"As scientists, our focus must not be defined by the developed world," argues Ronald E. Young, a neurophysiologist and the dean of UWI Mona's faculty of pure and applied sciences. He likens the challenge of defining the university's scientific priorities to those once faced by the Jamaican music industry. "The music industry in Jamaica was not doing well when we were imitating American artists," he says. "It took off when we sang about our own culture and our own surroundings."
As testament to the benefits of such a research agenda, Young points to UWI chemists' long tradition of investigating the Caribbean's rich collection of flora and fauna, both on land and on sea.
The university's first chemistry faculty member, natural products chemist and New Zealand native Cedric Hassall, started this tradition by studying the ripening of ackee, Jamaica's national fruit. Ackee--the yellow pulp of which is often combined with codfish and eaten for breakfast--is widely popular among Jamaicans but can cause vomiting and even death if eaten before it's ripe. Hassall traced the cause of this sickness to a toxin in the unripe fruit. This toxin, which he dubbed hypoglycin A, is an amino acid that triggers dramatic lowering of blood sugar levels by inhibiting enzymes responsible for glucose synthesis. Hassall showed that hypoglycin A is degraded by sunlight, causing levels of the toxin to drop as the ackee ripens.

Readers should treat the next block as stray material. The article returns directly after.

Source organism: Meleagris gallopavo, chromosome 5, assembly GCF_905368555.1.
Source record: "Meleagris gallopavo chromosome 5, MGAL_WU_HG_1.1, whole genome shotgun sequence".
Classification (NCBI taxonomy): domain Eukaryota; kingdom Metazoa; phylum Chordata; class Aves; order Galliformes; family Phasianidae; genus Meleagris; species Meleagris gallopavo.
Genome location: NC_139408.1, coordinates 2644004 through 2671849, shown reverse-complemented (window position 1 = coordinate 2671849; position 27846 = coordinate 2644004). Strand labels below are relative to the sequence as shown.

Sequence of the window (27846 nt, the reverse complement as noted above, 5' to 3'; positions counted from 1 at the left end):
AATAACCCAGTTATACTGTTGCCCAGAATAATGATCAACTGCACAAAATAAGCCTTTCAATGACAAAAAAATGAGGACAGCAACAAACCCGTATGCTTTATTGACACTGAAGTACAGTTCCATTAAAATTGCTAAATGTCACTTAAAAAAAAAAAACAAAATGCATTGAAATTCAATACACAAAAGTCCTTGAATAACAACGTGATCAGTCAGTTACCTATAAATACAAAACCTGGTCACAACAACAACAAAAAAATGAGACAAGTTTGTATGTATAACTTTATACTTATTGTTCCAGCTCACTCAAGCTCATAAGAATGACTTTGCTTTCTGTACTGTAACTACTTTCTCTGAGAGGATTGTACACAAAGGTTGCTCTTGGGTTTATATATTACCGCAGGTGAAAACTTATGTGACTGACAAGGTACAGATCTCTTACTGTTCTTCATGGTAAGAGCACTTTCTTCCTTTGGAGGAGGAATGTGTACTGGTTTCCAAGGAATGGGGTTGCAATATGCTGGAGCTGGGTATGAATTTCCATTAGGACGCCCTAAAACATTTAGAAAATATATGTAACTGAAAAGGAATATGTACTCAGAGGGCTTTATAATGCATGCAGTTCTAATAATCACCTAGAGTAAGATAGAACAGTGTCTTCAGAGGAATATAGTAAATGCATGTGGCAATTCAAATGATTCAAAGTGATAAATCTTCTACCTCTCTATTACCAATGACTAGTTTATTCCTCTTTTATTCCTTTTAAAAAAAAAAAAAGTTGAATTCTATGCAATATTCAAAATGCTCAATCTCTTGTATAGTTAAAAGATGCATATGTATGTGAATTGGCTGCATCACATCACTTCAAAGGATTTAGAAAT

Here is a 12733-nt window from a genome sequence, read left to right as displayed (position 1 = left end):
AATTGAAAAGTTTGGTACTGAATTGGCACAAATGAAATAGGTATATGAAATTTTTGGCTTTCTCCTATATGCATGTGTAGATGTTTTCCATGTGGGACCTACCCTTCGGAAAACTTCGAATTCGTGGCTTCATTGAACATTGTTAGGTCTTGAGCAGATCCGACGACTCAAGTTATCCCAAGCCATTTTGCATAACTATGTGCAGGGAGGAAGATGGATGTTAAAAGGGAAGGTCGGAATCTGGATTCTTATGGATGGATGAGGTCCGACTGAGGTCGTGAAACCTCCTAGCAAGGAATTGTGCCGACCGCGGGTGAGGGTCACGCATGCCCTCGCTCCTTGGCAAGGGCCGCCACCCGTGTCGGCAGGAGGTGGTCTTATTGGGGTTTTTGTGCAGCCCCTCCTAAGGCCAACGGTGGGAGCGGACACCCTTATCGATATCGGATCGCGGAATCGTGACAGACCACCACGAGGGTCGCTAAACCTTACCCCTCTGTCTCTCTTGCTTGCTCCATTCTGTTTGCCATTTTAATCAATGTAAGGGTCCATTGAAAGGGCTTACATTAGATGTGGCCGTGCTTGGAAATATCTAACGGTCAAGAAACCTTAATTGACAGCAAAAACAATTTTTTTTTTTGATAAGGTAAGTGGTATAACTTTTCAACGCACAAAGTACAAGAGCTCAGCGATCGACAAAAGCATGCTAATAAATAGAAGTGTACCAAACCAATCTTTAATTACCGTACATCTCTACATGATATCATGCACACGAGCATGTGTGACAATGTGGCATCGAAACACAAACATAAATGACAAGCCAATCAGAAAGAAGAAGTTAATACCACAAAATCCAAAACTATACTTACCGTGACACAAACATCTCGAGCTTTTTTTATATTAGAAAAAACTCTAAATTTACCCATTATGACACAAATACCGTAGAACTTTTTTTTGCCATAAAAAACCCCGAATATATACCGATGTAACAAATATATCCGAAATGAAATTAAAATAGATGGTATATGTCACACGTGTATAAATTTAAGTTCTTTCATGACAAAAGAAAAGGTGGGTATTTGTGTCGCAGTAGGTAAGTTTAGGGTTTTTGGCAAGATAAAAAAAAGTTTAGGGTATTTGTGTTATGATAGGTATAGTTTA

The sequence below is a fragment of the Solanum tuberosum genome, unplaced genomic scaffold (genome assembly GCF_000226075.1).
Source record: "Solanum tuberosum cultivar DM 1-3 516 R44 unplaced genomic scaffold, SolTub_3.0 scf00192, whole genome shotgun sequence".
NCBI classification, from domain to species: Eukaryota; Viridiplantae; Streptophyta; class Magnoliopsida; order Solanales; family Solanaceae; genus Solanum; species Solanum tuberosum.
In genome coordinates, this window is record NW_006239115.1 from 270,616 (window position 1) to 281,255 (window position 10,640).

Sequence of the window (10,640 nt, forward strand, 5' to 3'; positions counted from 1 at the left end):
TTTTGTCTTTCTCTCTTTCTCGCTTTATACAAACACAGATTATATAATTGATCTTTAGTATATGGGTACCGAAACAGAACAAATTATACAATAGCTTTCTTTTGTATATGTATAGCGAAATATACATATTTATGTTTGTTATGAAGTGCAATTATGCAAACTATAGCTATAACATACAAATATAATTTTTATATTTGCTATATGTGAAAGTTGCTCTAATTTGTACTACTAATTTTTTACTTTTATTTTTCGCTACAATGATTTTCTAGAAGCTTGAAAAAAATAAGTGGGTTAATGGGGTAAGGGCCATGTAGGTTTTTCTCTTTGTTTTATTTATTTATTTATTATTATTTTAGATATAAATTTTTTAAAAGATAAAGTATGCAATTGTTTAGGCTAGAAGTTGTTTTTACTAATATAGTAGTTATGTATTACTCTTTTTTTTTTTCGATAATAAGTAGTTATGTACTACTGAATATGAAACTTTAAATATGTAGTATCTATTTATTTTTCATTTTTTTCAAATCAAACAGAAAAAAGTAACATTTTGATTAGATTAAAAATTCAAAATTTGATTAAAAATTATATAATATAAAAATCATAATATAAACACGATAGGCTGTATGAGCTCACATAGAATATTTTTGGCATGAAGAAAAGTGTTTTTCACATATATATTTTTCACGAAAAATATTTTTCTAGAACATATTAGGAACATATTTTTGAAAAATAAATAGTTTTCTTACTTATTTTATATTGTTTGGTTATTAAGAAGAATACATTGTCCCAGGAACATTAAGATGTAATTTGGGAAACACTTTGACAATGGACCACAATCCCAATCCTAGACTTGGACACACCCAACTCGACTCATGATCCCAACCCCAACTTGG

The tradition Hassall started is still going strong. Among other successes, UWI Mona natural products chemist Paul B. Reese recently teamed up with colleagues in the life sciences department to isolate a compound from a local medicinal plant that inhibits a widespread intestinal parasite.
UWI's researchers have a responsibility to help solve local problems, Young says. Donna A. Minott, a lecturer in the chemistry department at UWI Mona, is working to track hypoglycin A production and reduction in different varieties of ackee fruit. She hopes the work will lead to the development of safer ackee products that can be marketed in Jamaica as well as overseas.
Minott is also using gas chromatography and mass spectrometry to compare the chemical fingerprint of coffee grown in Jamaica's Blue Mountains to that grown elsewhere. Local coffee growers could use the technique to protect their highly valued brand, she suggests.
Other UWI chemists are devoting their energies to the region's environmental concerns. "Because nearly all of the islands depend heavily on tourism, preserving our environment is of primary importance," Young points out.